September 11th, 2013, 01:06 AM
Question regarding JOIN in sql query...
I hope I can explain this correctly and hopefully get some help...
I have 2 tables:
Facts: (only showing relevant fields)
When a user chooses to add an article as a favorite of his/hers, the article ID (factID) and the user ID (session['userID']) are inserted into the favorites table.
I am trying to use both tables to figure out which articles have been favorited and to display only those articles.
Here is what I tried (and failed at):
The query does not produce an error, however, it does not find the correct articles to display. It will show 1 that is favorited, but then will show 4 of the same article that hasn't even been favorited by my test account.
$userID = $_SESSION['userID'];
$sql = "SELECT facts.*, favorites.* from facts, favorites WHERE facts.ID = favorites.factID AND favorites.userID = $userID $limit";
Any suggestions as to how I would rewrite the sql statement to actually work?
Oh, and $limit is just for the pagination, in this case it would be limit 0,5 ...
September 11th, 2013, 02:15 AM
While you can use commas to join multiple tables (as you have now), explicitly JOINing them is better.
Now that's basically what you have now so I'd expect both to produce the same results, in which case you should take a look at your variables and the data in the tables to be sure you've actually got the data you think you have.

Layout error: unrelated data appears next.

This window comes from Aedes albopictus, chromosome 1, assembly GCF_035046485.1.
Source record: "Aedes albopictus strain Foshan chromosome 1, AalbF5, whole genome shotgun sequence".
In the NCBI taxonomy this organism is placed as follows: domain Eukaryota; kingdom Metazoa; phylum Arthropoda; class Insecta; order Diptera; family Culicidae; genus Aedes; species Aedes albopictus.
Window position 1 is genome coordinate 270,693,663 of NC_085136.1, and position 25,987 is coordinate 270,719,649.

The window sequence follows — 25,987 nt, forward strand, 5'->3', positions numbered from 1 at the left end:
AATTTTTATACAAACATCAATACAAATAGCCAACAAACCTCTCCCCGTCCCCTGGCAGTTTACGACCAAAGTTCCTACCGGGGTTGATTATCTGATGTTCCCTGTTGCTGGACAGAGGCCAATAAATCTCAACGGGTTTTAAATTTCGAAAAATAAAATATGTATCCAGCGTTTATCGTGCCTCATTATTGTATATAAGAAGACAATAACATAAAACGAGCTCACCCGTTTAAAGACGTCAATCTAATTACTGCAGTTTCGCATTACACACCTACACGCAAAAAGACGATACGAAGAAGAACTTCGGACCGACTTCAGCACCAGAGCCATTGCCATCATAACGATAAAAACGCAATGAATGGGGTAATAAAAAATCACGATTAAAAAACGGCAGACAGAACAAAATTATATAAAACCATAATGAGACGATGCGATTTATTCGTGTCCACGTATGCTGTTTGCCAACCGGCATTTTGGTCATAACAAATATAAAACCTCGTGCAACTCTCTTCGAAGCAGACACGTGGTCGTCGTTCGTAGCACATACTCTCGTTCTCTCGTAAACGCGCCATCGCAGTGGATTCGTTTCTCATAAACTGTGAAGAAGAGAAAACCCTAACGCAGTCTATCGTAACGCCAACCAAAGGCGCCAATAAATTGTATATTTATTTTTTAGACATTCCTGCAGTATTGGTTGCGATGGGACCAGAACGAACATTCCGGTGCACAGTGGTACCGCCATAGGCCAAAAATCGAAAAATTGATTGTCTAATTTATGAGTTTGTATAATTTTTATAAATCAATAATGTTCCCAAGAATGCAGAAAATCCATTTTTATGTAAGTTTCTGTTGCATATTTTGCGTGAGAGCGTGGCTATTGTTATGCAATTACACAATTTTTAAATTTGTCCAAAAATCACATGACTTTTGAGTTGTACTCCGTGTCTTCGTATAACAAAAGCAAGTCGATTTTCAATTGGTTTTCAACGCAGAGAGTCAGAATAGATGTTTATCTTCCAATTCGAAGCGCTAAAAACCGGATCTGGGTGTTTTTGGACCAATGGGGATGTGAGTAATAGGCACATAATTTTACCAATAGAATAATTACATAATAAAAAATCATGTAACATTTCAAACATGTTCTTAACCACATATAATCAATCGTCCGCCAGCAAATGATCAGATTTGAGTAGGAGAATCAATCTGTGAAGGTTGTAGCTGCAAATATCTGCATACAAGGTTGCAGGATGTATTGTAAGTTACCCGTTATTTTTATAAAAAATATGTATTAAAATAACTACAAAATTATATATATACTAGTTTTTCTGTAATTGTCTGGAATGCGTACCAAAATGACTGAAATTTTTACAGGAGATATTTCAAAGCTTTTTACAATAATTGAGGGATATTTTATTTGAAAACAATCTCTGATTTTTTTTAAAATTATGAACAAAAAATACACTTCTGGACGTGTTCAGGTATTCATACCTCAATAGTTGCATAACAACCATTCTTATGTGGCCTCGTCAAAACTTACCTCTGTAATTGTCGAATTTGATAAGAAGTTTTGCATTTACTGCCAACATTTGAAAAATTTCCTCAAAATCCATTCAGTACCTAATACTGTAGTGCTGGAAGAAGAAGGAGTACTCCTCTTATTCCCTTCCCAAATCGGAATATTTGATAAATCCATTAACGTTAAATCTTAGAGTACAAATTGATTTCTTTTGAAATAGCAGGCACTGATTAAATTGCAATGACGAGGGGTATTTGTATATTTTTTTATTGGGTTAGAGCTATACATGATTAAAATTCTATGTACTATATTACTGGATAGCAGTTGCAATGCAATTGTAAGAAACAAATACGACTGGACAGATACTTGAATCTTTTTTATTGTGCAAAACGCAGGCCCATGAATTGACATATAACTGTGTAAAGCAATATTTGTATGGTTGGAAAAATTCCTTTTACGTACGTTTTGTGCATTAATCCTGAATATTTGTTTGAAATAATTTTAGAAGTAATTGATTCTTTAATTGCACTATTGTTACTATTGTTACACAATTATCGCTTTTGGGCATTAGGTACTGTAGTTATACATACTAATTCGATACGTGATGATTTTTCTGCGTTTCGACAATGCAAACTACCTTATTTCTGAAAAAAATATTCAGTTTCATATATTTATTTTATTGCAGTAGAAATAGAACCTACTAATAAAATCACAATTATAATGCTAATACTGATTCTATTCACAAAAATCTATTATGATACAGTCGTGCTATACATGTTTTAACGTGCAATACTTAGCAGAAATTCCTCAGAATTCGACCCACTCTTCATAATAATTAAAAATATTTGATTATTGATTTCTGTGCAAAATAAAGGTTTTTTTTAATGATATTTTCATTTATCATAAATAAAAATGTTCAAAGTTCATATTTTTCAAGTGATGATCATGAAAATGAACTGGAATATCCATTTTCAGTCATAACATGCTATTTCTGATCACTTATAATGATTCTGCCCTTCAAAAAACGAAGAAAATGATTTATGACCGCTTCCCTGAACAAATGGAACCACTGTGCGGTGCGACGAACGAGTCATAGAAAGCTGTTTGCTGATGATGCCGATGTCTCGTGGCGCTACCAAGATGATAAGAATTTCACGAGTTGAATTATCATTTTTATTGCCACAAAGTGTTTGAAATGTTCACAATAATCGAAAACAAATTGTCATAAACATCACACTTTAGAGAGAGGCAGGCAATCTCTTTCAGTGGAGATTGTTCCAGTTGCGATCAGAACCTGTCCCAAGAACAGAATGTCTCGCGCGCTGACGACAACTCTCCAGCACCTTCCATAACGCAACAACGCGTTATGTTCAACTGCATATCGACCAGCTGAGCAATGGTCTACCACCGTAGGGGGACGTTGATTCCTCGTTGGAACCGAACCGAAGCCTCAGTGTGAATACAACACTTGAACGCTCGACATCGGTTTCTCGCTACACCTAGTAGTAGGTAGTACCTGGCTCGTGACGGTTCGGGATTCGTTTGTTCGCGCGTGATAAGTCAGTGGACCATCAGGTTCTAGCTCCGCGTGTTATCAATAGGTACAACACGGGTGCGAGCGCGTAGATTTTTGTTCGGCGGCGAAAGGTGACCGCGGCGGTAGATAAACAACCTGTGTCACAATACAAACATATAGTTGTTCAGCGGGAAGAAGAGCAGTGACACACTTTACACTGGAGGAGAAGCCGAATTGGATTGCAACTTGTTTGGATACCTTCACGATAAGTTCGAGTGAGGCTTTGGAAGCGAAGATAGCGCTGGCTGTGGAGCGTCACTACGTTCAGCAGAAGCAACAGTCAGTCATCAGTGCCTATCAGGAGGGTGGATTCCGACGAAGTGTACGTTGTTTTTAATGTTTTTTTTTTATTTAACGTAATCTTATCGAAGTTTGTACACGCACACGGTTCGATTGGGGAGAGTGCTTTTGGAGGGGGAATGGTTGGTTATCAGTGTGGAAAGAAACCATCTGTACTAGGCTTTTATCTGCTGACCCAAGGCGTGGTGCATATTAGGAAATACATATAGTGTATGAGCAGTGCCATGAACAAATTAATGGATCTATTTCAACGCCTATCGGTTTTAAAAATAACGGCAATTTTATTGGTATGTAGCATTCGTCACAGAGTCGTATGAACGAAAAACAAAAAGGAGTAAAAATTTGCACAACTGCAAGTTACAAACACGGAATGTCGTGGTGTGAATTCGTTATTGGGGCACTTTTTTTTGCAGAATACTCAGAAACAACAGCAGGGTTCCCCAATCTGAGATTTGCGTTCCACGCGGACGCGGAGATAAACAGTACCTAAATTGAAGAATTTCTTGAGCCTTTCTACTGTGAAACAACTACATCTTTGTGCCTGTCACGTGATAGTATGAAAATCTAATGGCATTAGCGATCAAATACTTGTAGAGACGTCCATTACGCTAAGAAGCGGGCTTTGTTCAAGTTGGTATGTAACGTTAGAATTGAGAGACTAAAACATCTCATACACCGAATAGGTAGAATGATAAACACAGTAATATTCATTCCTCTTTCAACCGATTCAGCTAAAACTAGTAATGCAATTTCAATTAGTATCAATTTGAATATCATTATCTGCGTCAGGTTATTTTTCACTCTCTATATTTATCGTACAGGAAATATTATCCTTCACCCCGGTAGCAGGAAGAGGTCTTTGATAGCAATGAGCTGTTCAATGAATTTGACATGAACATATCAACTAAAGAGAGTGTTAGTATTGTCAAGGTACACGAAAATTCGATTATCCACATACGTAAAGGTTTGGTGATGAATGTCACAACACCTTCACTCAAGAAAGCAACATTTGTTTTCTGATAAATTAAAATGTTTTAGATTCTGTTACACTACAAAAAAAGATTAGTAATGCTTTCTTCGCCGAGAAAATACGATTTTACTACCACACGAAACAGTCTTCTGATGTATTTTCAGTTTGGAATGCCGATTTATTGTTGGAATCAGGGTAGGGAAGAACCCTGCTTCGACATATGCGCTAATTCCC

SELECT facts.* -- as this is all the information you actually need
FROM facts -- the "primary" table, as I think of it
JOIN favorites ON facts.ID = favorites.factID -- tie in the favorites
WHERE favorites.userID = $userID -- favorited by this user
September 13th, 2013, 07:11 AM
Sorry for the double post, forgot about this one lol!
Originally Posted by requinix
I had tried it all different ways and could not figure out why it wasn't working. I simply could not return $row['ID'] and have it give me the correct ID number of the "Fact" ... instead it was giving me the ID number of the "favorite" table.
Rather than muck with this even more, I changed ID to favID in that table and problem solved, though I'm sure there was is a proper workaround to it. Googling joining tables with identical column names didn't help :/
September 13th, 2013, 07:34 AM
And that's exactly why you not not use the friggin' * star to select columns.
Originally Posted by Jax2
I know that SELECT * (or variants thereof) is extremely popular amongst people who've just started with SQL. But if you think about it, it's just terrible:
- It selects everything, regardless of how sensitive or big the data is, regardless of whether you need it or not. It simply dumps all rows into memory.
- You can't even tell what you get. You get whatever the current table structure contains. Good luck debugging stuff like this. And good luck to the poor people who have to work with your code (if there are any).
- You have no way of controlling the column names. If two of them happen to have the same name, well, you have a problem (as you just saw).
Yeah, the * star may save you some seconds while writing the code. But it will cost you many hours or even days afterwards. And it's just poor design.
The columns of a result set matter. Choose them explicitly, and treat them carefully. If you have name collisions, you need aliases. Never use the * star -- except maybe for quick tests.
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